However, shortly after the coin reached this all-time high, Bitconnect simply shut down, taking investors’ Bitcoin with them. The value of BCC crashed to almost zero, leaving backers with a bitter taste in their mouths.


In August 2020, every DeFi enthusiast was closely following SushiSwap, a new decentralized exchange that promised unprecedented yields for providing liquidity to its protocol. Everything seemed to be going incredibly well for this platform, which was gaining significant clout in the DeFi ecosystem. Even reputable firms had audited the smart contracts to ensure that it was safe to use.

It was at this point that the anonymous developer of SushiSwap, Chef Nomi, pulled 50% of the SUSHI/ETH liquidity and immediately sold these funds. The developer had left a backdoor in the smart contracts giving him access to 10% of all the liquidity of the protocol. As a result., the price of SUSHI tanked and caused a good chunk of DeFi aficionados to lose faith in the system.

Later on, Chef Nomi returned the funds, but the damage to the reputation of the platform was already done. Today, SushiSwap remains one of the leading DeFi platforms, but many only remember it for its creator’s notorious rug pull.

Squid Game Token

One of the more recent scams in the crypto space is the Squid Game Token that ran on the Binance Smart Chain. A typical scamcoin, it was created following the hype of Netflix’s extremely popular Squid Game TV show. This scam flashed multiple red flags, like an unprofessional website, an amateurish whitepaper, and a completely anonymous team. The final sign that something was wrong with this project was that users could only purchase SQUID tokens for BNB, but weren’t allowed to sell them.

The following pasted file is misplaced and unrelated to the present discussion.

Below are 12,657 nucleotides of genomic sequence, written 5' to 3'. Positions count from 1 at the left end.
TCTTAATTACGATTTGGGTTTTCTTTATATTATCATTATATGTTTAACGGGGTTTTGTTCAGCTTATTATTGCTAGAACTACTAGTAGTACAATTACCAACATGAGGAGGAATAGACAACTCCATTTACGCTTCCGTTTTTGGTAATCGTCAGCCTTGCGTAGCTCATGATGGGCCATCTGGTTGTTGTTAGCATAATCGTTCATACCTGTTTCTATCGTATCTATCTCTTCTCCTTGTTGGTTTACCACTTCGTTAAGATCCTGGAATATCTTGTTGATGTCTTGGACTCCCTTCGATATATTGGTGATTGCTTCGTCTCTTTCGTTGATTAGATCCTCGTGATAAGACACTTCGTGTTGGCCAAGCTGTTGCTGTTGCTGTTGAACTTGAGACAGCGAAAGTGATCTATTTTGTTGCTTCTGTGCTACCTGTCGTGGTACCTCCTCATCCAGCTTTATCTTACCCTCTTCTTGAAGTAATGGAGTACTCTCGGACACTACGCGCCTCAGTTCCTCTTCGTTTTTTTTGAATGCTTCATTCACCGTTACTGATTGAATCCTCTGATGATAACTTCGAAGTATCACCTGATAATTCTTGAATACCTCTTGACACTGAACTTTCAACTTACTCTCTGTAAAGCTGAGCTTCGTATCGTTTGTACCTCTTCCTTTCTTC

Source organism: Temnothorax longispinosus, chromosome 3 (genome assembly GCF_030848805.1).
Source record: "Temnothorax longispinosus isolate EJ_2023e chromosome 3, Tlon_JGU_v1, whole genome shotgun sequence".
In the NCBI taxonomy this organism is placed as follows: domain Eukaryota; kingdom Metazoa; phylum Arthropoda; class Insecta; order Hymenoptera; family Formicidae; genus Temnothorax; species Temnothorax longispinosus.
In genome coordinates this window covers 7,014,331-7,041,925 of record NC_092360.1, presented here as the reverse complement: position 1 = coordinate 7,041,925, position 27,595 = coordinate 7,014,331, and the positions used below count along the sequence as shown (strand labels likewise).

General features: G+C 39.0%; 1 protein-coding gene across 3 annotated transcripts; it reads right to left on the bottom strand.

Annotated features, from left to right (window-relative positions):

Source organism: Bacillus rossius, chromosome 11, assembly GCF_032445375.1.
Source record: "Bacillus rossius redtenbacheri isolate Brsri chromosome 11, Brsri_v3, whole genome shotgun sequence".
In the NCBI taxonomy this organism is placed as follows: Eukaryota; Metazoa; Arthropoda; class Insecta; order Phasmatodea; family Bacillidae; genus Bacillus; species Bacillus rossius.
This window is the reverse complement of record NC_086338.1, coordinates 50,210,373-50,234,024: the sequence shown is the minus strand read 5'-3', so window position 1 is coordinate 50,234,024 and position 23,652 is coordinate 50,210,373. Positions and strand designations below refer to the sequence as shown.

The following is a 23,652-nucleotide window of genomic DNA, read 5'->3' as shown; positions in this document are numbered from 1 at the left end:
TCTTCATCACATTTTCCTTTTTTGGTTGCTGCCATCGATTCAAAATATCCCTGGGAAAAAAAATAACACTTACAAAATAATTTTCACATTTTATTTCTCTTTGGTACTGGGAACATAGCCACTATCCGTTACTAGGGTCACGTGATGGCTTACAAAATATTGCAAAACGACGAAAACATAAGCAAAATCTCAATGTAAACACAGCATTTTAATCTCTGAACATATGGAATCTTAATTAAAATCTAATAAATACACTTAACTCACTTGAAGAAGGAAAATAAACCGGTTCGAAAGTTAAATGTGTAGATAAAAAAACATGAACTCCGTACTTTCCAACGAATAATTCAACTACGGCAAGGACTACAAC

Nevertheless, the timing couldn’t have been more appropriate. During this period (November 2021) meme coins were taking off and people investing in them were making millions. As such, investors saw a fresh opportunity in SQUID.

The price of the tokens skyrocketed to $2.861 which was the sweet spot for the creators to unload their tokens to unsuspecting market participants. They pulled all liquidity and took off with millions, crashing the token’s price to $0.0007926 in mere minutes.


By now, you should be aware that the crypto markets are rife with thousands of coins that have no other goal than to steal your money. And with the rise of the DeFi marketplace, scamcoins have become even more commonplace than before. With new blockchains like BSC and Avalanche running smart contracts, falling into the pitfall of purchasing scamcoins has never been easier.

Moreover, scamcoins aren’t exclusive to decentralized exchanges either. Even thorough reputable exchanges like Coinbase and Binance do their best to avoid listing them, you should always do additional research before buying any cryptocurrency.

We know that it can be very easy to get excited by a new crypto opportunity. However, taking the time to apply due diligence will allow you to have a much safer and more rewarding crypto journey. Hopefully, this article will help remain on the safe side regarding scamcoins.